FLSA Collective Actions: Fifth Circuit Finally Puts Horse Before The Cart

Federal courts have long struggled with the “unique species of group litigation” created by the Fair Labor Standards Act (“FLSA”). 7B Charles Alan Wright, Arthur R. Miller & Mary Kay Kane, Federal Practice and Procedure § 1807 (2007). “Unlike other employment-discrimination class suits under Title VII or the Americans with Disabilities Act that are governed by Rule 23 [of the Federal Rules of Civil Procedure], actions on behalf of individuals claiming that employers violated the FLSA are brought as ‘collective actions’ under the statute.” Id.


The FLSA says an action may “be maintained against any employer … in any Federal or State court of competent jurisdiction by any one or more employees for and in behalf of himself or themselves and other employees similarly situated.” 29 U.S.C § 216(b) The Act further provides that “[n]o employee shall be a party plaintiff to any such action unless he gives his consent in writing to become such a party and such consent is filed in the court in which such action is brought.” Id.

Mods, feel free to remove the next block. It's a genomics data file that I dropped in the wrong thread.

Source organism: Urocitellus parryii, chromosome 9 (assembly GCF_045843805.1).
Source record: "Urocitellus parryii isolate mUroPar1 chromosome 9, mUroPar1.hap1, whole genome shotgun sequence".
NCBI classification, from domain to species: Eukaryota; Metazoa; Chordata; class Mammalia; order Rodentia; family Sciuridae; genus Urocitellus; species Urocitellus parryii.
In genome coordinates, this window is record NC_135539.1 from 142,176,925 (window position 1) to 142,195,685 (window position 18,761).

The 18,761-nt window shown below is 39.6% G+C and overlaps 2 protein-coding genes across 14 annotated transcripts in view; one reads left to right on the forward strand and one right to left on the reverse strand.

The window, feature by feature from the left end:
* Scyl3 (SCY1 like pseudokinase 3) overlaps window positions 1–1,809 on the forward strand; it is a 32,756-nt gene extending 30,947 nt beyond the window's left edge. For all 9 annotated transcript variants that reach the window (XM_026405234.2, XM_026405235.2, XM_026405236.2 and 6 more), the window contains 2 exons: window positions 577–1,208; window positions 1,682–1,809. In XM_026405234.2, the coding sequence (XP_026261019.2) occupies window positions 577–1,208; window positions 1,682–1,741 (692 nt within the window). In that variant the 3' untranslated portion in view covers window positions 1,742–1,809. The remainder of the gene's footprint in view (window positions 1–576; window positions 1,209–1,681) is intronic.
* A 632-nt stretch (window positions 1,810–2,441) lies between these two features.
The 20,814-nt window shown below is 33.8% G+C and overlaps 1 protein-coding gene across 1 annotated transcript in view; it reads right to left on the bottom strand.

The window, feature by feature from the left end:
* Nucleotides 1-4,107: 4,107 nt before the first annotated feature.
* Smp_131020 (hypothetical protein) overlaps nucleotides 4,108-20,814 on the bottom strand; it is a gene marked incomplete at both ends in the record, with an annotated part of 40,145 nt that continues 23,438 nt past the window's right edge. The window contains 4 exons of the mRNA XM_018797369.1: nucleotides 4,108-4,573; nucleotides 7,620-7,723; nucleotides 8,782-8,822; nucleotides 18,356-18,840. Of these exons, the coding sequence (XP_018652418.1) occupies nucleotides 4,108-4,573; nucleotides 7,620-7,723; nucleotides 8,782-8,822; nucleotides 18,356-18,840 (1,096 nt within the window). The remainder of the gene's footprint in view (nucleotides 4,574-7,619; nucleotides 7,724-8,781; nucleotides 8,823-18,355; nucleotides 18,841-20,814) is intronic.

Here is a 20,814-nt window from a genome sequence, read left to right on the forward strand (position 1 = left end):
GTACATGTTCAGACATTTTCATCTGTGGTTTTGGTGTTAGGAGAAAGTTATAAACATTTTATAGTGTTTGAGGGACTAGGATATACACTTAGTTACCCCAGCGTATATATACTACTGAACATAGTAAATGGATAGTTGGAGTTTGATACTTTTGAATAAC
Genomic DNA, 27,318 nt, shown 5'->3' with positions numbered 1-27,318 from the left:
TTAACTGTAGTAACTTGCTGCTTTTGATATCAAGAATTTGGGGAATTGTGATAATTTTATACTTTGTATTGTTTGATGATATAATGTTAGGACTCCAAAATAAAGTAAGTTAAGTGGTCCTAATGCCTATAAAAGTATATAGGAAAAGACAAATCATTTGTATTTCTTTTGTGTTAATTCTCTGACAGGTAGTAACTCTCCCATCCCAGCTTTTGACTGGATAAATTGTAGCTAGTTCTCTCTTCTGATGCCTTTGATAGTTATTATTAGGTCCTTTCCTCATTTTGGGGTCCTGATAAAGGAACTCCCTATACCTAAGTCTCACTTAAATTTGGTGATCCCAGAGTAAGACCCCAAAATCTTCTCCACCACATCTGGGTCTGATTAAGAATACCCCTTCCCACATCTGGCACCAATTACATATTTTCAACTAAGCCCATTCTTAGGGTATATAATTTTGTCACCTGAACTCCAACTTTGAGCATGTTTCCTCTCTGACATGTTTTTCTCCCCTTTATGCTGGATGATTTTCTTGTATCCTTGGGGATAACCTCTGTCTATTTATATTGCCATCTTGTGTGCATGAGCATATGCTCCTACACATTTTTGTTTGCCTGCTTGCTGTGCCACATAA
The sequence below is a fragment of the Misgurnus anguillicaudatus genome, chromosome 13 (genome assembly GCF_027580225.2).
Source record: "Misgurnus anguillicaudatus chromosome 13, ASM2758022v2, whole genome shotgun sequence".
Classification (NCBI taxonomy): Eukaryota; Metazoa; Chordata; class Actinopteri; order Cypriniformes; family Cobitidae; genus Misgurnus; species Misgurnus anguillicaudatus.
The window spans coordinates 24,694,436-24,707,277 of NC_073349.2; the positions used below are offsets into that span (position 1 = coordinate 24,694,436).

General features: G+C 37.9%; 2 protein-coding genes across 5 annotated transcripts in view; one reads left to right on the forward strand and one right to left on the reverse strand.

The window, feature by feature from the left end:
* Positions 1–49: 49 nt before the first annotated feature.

The requirement that potential plaintiffs “opt-in” to the collective action is the primary feature distinguishing FLSA collective actions from class actions subject to Rule 23. Rule 23 requires putative class members to opt out if they do not wish to be bound by the outcome of the class action. See Fed.R.Civ.P. 23(c)(2)(B)(“For any class certified under Rule 23(b)(3), the court must direct to class members the best notice practicable under the circumstances … that the court will exclude from the class any member who requests exclusion….”).


Unlike Rule 23, however, the FLSA does not set forth a procedure for litigating collective actions. It has thus been left up to the courts to adopt a procedure for such actions. Until the January 12, 2021 decision by the Fifth Circuit in Swales v. KLLM Transport Services, Inc., judicial efforts in this regard were problematic.


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